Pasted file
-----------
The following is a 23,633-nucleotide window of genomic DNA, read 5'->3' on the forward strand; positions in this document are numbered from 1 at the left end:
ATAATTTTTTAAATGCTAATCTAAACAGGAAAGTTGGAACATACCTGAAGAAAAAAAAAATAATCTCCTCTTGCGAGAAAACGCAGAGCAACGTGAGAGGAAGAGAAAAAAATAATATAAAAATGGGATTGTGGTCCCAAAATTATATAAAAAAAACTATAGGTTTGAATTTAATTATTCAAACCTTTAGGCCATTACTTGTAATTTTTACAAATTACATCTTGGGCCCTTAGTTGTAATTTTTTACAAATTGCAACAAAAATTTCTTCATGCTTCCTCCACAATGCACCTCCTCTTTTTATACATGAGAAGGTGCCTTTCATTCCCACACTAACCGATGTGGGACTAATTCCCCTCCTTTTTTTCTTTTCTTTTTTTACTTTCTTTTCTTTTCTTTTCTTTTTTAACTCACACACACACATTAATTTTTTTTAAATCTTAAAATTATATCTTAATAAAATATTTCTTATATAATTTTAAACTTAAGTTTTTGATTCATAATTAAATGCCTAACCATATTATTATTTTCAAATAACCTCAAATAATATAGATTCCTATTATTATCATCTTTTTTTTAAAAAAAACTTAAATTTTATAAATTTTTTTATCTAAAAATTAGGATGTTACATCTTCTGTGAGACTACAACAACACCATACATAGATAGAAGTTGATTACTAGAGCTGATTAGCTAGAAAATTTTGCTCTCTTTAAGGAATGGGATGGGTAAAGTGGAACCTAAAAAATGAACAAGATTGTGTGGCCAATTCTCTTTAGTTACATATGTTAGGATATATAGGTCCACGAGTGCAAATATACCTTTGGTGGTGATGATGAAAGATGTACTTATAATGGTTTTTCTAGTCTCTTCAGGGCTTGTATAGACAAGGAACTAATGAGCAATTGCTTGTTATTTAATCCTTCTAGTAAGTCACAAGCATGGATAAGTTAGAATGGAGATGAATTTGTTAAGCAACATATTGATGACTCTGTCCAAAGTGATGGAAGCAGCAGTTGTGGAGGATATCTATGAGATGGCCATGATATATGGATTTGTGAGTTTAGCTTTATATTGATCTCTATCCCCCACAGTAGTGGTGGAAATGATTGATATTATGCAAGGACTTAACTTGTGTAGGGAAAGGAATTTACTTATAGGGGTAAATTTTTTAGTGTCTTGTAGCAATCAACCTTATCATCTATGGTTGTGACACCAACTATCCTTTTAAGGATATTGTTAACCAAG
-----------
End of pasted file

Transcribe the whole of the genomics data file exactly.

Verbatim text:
The following is a 23,633-nucleotide window of genomic DNA, read 5'->3' on the forward strand; positions in this document are numbered from 1 at the left end:
ATAATTTTTTAAATGCTAATCTAAACAGGAAAGTTGGAACATACCTGAAGAAAAAAAAAATAATCTCCTCTTGCGAGAAAACGCAGAGCAACGTGAGAGGAAGAGAAAAAAATAATATAAAAATGGGATTGTGGTCCCAAAATTATATAAAAAAAACTATAGGTTTGAATTTAATTATTCAAACCTTTAGGCCATTACTTGTAATTTTTACAAATTACATCTTGGGCCCTTAGTTGTAATTTTTTACAAATTGCAACAAAAATTTCTTCATGCTTCCTCCACAATGCACCTCCTCTTTTTATACATGAGAAGGTGCCTTTCATTCCCACACTAACCGATGTGGGACTAATTCCCCTCCTTTTTTTCTTTTCTTTTTTTACTTTCTTTTCTTTTCTTTTCTTTTTTAACTCACACACACACATTAATTTTTTTTAAATCTTAAAATTATATCTTAATAAAATATTTCTTATATAATTTTAAACTTAAGTTTTTGATTCATAATTAAATGCCTAACCATATTATTATTTTCAAATAACCTCAAATAATATAGATTCCTATTATTATCATCTTTTTTTTAAAAAAAACTTAAATTTTATAAATTTTTTTATCTAAAAATTAGGATGTTACATCTTCTGTGAGACTACAACAACACCATACATAGATAGAAGTTGATTACTAGAGCTGATTAGCTAGAAAATTTTGCTCTCTTTAAGGAATGGGATGGGTAAAGTGGAACCTAAAAAATGAACAAGATTGTGTGGCCAATTCTCTTTAGTTACATATGTTAGGATATATAGGTCCACGAGTGCAAATATACCTTTGGTGGTGATGATGAAAGATGTACTTATAATGGTTTTTCTAGTCTCTTCAGGGCTTGTATAGACAAGGAACTAATGAGCAATTGCTTGTTATTTAATCCTTCTAGTAAGTCACAAGCATGGATAAGTTAGAATGGAGATGAATTTGTTAAGCAACATATTGATGACTCTGTCCAAAGTGATGGAAGCAGCAGTTGTGGAGGATATCTATGAGATGGCCATGATATATGGATTTGTGAGTTTAGCTTTATATTGATCTCTATCCCCCACAGTAGTGGTGGAAATGATTGATATTATGCAAGGACTTAACTTGTGTAGGGAAAGGAATTTACTTATAGGGGTAAATTTTTTAGTGTCTTGTAGCAATCAACCTTATCATCTATGGTTGTGACACCAACTATCCTTTTAAGGATATTGTTAACCAAG